— Suw Charman-Anderson
Thus Ada Lovelace Day was born. I learned about this from a story in The Guardian (of course). While there are organizations to help bring together women in technology, like Women in Technology and the Anita Borg Institute (don't you want to join the Borg?), the profile of women in technology remains low and girls are still not encouraged to follow technological careers.
The Borg institute offers "Women of Vision" awards to help address this imbalance. One of the recipients of this year's awards is Professor Jan Cuny of the National Science Foundation, who's doing work on recruiting and retaining women in the field of computer science and engineering. Not surprisingly, the study includes the following recognitions:
There is strong evidence, for example, that women, even though they perform at the same levels, have less confidence in their abilities and individual accomplishments than men . Women are often less aggressive than male students in promoting themselves, attempting new or challenging activities, and pursuing awards or fellowships. There is evidence that females come to computing as only one interest among many, and are thus less single-minded than their male counterparts . Often women report feeling “out of place” in the male-dominated, hacker culture . In light of such differences, some of our recommendations are gender-specific. Most, however, are not. The adoption of our recommendations would improve the educational environment for all students.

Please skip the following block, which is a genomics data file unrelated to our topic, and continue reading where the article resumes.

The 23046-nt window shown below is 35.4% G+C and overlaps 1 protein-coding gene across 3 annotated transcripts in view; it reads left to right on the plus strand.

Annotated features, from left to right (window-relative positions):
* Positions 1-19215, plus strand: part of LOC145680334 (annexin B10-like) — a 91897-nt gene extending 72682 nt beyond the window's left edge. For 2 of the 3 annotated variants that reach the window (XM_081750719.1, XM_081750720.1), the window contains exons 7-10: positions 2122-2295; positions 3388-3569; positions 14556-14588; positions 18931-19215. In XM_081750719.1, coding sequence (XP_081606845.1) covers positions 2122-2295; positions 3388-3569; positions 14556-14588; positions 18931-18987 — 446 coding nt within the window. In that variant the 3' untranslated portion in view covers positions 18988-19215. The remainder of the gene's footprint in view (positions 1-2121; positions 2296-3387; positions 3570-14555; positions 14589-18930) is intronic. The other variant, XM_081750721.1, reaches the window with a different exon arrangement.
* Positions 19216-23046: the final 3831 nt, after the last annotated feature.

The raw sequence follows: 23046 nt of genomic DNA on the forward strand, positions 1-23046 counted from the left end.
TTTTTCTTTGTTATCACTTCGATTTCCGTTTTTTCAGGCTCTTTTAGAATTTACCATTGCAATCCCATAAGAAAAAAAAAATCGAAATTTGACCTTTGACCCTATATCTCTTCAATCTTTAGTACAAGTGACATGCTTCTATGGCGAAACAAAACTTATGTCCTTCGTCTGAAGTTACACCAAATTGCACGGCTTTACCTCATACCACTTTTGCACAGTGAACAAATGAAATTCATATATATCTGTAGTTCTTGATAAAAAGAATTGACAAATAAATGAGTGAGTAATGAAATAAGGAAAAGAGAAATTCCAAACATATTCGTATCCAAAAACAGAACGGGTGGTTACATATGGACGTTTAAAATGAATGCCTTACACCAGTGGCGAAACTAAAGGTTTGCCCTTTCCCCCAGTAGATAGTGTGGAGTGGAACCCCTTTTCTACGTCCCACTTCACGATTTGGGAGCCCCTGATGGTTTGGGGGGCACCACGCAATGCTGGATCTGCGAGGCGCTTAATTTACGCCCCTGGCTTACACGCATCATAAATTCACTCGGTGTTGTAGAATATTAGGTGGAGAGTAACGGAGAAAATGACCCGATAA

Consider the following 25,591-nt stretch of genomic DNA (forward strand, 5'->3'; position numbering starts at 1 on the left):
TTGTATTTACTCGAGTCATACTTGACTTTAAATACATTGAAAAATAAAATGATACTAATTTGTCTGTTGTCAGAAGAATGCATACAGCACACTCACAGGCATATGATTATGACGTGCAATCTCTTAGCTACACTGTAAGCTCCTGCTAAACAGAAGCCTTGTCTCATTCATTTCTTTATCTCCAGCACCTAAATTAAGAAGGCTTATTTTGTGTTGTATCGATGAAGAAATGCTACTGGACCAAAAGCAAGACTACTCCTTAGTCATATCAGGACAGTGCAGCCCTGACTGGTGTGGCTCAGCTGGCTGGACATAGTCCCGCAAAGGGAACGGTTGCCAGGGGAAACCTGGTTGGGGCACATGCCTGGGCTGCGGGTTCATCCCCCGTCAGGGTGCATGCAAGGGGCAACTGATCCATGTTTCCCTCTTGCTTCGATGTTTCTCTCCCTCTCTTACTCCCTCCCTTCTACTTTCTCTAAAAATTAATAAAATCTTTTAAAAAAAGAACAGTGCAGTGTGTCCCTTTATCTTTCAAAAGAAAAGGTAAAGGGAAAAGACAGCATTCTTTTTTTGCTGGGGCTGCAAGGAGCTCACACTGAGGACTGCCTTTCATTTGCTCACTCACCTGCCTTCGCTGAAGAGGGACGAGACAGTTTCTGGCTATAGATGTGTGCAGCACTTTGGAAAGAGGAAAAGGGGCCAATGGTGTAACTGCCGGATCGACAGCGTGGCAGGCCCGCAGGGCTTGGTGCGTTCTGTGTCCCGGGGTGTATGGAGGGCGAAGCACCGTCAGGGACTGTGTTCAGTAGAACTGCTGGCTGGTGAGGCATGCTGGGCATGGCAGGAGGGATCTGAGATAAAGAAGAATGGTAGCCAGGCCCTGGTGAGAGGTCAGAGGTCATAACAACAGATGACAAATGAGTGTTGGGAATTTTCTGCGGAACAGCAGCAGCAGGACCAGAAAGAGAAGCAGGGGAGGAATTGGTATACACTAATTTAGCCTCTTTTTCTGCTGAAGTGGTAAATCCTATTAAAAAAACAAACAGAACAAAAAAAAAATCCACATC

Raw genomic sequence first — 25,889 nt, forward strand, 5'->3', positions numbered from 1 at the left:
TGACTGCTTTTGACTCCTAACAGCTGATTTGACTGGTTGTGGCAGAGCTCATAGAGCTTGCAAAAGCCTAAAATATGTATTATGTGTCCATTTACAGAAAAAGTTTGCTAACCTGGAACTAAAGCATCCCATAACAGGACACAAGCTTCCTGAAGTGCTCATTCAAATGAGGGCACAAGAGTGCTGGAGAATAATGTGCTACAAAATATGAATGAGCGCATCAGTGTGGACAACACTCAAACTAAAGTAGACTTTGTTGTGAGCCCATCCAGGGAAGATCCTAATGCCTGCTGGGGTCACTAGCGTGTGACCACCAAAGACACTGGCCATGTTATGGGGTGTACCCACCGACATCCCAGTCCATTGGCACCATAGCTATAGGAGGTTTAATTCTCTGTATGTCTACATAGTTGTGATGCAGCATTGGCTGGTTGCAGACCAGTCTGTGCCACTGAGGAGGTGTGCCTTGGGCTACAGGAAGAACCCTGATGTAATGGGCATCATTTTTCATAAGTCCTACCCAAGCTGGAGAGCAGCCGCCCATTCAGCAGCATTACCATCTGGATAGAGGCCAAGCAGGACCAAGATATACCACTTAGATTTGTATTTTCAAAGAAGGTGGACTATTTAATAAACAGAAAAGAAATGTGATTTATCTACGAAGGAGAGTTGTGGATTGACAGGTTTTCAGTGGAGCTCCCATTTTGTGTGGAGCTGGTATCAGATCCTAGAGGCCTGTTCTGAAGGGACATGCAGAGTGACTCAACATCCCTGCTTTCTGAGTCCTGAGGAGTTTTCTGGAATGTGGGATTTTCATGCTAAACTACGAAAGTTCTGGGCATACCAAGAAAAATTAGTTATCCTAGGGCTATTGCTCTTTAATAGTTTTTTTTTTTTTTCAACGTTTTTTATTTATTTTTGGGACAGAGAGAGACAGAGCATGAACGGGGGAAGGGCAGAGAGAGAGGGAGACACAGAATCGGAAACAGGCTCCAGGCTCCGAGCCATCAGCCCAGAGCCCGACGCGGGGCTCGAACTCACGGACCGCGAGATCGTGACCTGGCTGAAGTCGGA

I think a lot of women in academia experience this (and probably a lot of women not in academia, too), although I imagine it must be exacerbated in fields that remain overwhelmingly male. Wonderful to know that the issues are being articulated and addressed -- and that they are likely to improve the lot of all students.
Hurrah for Jan and all women in technology!